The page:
GOP Sen. Collins shows support for parts of House-passed funding package

Maine Sen. Susan CollinsSusan Margaret CollinsOvernight Energy: Collins receives more donations from Texas oil, gas industry than from Maine residents | Interior chief left meetings off schedule | Omar controversy jeopardizes Ocasio-Cortez trip to coal mine Embattled senators fill coffers ahead of 2020 Collins receives more donations from Texas fossil fuel industry than from Maine residents MORE (R) signaled support for a plan that would reopen parts of the federal government through Feb. 8, breaking with President TrumpDonald John TrumpHouse Dems demand Barr cancel 'inappropriate' press conference on Mueller report DOJ plans to release 'lightly redacted' version of Mueller report Thursday: WaPo Nadler accuses Barr of 'unprecedented steps' to 'spin' Mueller report MORE's hardline stance of no spending bill without $5 billion for a wall along the U.S.-Mexico border.

Collins told the Boston Globe that despite the bill's lack of a provision containing funding for the wall, that Republicans should have the opportunity to vote on it while accusing Senate leadership of holding the bill "hostage" over border security.

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Senate Majority Leader Mitch McConnellAddison (Mitch) Mitchell McConnellThe Hill's 12:30 Report: Trump, Dems prep for Mueller report's release McConnell touts Trump support, Supreme Court fights in reelection video Why Ken Cuccinelli should be Trump's choice for DHS MORE (R-Ky.) has vowed not to bring the bills to a vote unless he is sure the White House will support them.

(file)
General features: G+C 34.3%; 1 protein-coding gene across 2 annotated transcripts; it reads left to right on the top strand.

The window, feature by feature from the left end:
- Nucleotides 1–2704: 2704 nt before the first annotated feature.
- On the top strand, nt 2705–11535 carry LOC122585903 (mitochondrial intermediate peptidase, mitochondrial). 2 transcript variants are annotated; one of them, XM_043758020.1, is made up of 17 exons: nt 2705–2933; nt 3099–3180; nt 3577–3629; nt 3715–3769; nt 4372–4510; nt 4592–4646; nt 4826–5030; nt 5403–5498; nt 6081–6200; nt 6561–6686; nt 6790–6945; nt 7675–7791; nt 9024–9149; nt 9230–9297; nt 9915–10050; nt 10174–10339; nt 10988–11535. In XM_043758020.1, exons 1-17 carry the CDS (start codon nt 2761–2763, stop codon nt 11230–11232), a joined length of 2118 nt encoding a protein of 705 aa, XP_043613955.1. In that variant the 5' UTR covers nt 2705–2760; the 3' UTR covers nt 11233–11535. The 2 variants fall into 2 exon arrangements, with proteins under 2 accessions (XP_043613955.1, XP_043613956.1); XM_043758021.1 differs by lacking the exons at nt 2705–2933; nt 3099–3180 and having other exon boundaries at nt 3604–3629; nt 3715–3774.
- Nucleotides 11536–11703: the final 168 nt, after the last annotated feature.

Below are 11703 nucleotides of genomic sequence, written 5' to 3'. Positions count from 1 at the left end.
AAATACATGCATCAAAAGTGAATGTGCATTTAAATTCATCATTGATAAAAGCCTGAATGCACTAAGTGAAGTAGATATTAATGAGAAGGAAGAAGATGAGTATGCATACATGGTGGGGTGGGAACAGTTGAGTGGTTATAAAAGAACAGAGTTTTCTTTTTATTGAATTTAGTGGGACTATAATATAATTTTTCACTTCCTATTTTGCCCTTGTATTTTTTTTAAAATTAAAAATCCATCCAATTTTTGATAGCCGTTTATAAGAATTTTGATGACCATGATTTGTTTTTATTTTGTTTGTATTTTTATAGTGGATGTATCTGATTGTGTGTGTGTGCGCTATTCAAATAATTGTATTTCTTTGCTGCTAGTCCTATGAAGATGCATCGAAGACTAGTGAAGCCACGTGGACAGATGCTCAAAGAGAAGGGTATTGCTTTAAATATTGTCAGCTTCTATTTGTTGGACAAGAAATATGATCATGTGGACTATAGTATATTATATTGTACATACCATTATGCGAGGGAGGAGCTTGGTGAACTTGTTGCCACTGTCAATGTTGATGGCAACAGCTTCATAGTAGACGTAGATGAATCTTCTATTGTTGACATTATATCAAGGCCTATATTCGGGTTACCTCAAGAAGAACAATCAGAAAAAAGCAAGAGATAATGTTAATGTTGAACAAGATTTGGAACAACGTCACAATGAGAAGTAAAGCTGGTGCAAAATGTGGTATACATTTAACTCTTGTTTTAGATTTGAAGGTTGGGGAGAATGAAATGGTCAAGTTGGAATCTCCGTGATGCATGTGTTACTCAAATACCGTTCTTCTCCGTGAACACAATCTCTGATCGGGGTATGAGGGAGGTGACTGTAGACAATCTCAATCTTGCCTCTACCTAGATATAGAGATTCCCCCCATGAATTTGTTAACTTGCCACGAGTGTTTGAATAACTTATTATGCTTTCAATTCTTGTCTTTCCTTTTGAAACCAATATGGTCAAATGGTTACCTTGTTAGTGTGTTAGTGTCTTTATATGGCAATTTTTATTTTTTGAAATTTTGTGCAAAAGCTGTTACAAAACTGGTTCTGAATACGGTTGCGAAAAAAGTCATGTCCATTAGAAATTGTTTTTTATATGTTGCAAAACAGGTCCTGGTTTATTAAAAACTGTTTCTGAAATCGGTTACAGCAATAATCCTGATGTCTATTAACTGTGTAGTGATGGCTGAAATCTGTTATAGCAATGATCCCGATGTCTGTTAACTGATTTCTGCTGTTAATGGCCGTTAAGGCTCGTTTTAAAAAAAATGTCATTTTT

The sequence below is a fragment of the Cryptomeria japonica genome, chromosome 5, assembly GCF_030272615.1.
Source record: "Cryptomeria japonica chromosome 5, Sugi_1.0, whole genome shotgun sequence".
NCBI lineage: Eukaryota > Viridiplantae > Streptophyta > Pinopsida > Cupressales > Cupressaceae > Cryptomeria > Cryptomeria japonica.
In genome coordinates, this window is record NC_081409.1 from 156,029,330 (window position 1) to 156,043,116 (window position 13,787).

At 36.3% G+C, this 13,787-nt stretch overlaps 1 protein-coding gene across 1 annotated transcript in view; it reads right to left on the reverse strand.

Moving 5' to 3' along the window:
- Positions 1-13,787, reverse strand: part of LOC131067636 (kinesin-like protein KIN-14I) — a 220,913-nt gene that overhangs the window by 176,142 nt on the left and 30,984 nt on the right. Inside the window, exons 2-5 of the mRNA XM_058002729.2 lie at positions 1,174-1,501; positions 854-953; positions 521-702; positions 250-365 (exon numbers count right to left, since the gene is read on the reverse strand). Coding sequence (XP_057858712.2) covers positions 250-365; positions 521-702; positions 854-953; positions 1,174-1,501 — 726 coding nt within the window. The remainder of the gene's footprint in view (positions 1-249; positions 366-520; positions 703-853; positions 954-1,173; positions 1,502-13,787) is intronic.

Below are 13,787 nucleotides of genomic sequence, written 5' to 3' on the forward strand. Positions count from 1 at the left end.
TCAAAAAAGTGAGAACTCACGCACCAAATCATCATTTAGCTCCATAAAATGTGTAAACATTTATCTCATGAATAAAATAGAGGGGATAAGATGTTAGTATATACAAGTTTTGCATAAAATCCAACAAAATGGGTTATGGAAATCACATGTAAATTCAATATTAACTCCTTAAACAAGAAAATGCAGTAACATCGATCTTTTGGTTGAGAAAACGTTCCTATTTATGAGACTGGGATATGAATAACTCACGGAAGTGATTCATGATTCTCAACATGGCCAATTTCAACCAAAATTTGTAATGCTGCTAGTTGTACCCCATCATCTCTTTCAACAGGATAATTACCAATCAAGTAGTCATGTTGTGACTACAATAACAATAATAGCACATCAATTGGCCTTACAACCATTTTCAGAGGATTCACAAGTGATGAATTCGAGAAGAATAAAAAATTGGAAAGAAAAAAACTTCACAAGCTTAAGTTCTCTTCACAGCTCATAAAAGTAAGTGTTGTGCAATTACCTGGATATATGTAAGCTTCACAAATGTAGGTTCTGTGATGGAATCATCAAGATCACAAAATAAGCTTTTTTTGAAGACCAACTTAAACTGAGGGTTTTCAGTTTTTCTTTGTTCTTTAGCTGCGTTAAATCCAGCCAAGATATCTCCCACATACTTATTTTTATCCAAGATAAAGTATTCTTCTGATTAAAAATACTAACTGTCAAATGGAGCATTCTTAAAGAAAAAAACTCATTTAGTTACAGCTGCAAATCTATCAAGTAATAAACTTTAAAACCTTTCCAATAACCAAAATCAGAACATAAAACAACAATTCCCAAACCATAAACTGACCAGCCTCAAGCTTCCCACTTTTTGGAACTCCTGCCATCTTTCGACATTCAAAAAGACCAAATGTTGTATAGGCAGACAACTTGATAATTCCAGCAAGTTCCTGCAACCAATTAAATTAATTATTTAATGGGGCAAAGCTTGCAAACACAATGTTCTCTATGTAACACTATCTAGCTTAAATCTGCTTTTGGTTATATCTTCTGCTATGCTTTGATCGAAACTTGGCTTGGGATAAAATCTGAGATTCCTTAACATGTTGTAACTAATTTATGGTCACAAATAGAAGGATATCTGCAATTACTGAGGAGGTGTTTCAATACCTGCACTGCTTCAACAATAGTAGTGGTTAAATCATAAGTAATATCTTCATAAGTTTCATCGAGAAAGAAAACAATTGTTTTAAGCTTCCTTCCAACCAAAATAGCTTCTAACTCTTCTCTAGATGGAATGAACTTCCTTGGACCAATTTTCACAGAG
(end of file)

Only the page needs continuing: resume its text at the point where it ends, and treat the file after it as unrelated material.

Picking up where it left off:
"I'm not saying their whole plan is a valid plan," Collins said of a House-passed funding measure. "But I see no reason why the bills that are ready to go and on which we've achieved an agreement should be held hostage to this debate over border security," Collins said, according to the Globe.

Her comments were echoed by Sen. Cory GardnerCory Scott GardnerCain says he won't back down, wants to be nominated to Fed Embattled senators fill coffers ahead of 2020 Obama-era diplomat launches Colorado Senate bid, would be first openly gay male senator MORE (R-Colo.), who called on the Senate to punt discussions on funding for Trump's wall until after the federal government is reopened.

"Congress needs to take further action on border security, but that work should be done when the government is fully open," Gardner said.

Gardner and Collins represent two states Trump lost in the 2016 presidential election to Hillary ClintonHillary Diane Rodham ClintonMcAuliffe says he won't run for president in 2020 Chuck Todd slams reports that DOJ briefed Trump on Mueller findings: 'This is actual collusion' Crowdfund campaign to aid historically black churches hit by fires raises over M MORE, and have both called in the past for the government to be reopened while the Congress debates border security.

“It would be great to have them signed into the law because there is not great controversy over them. And at least we'd be getting those workers back to work," Collins previously said on Thursday.

Trump's battle with Congress over funding for the wall entered its 14th day on Friday, as roughly one-fourth of the federal government remains closed. The White House has threatened to veto any funding deal that does not provide roughly $5 billion for the president's wall.

The president met with congressional leaders this week ahead of Thursday's takeover of the House by the incoming Democratic majority, but no progress on a deal to reopen the government has been reported.